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I have an algorithm for calculating the nth Fibonacci number, in Python it's expressed as:

def fib(n):
    if n == 0:
        return 1
    if n == 1:
        return 1
        return fib(n-1) + fib(n-2)

and in Haskell:

fib :: Integer -> Integer
fib 0 = 1
fib 1 = 1
fib n = fib (n-1) + fib (n-2)

I would have expected Haskell to evaluate faster or around the same time, but if using a number above say n=40, python code evaluates much (~x3) faster. I'm using GHCi and Ipython but I didn't think that should make a difference.

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@cmd Using an exponential algorithm in one language and a linear in another is hardly a fair (or sensible) comparison. This is just like Adam's suggestion only in reverse. – sepp2k Jan 24 '13 at 23:13
It's worth keeping in mind that nobody optimizes their language implementations around code that's guaranteed to be unacceptably slow no matter how well you compile/interpret it. Look at it this way: If you submitted a patch that made a non-naive fib return in 1.3us instead of 2.6us, but also made this naive fib take 112s instead of 38s, there's a good chance it would be accepted; the other way around, I'm absolutely certain it would be rejected. – abarnert Jan 24 '13 at 23:32
@abarnert That depends on why the naive fib would be slower. If the naive fib went from 38s to 112s because your patch made recursion significantly slower, it would most certainly rejected - at least from GHC. It's not like there are certain classes of optimizations or pessimizations that only apply to code with exponential runtime. They apply to all code that uses certain features or patterns and the "recurse twice and then combine the results" is not inherently flawed just because there's a much better alternative for the specific case of fib. – sepp2k Jan 24 '13 at 23:53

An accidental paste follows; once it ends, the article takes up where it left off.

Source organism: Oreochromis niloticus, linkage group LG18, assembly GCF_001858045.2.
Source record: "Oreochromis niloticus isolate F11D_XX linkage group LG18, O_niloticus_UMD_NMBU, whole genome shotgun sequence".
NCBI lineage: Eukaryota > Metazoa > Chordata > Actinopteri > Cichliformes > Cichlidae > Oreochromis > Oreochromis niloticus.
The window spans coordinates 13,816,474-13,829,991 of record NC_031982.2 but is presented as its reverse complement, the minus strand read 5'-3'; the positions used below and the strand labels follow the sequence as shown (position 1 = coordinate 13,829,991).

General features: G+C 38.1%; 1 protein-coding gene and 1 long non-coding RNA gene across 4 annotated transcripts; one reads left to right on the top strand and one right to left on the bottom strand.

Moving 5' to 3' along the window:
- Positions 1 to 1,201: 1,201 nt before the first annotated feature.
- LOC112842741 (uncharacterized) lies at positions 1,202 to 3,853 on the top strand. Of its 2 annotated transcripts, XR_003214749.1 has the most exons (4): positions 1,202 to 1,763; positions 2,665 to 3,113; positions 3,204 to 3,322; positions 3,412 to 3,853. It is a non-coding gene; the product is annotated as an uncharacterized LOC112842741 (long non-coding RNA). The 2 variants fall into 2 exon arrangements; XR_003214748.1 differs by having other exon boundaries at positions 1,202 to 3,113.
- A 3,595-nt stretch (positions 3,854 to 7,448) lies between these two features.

@cmd "Solving a problem the wrong way and see who detects that you did it wrong and optimizes it to the correct way is really a bad test of language speed." That would possibly be a valid point if you suggested changing both versions to solve the problem the right way, but you only suggested changing the Python version. – sepp2k Jan 25 '13 at 15:48
@cmd As I said, my interest was not so much in solving the specific problem. I only wanted to understand the fundamental cause of the difference in evaluation time in running the same algorithm (I now understand that it is related to the way Haskell handles non-strict functions). It's not a test for "language speed" either as this can have many different meanings. I think understanding the cause of a syntactically-identical algorithm taking longer to evaluate in one language than another can help me understand some of the concepts of those languages. – Mike Vella Jan 25 '13 at 16:20
up vote 19 down vote accepted

You said that you ran the Haskell code in GHCI, which means that you ran it without optimizations. That means that no strictness analysis was done, so the whole thing was evaluated lazily, creating a lot of unnecessary thunks. That would explain why it was slower.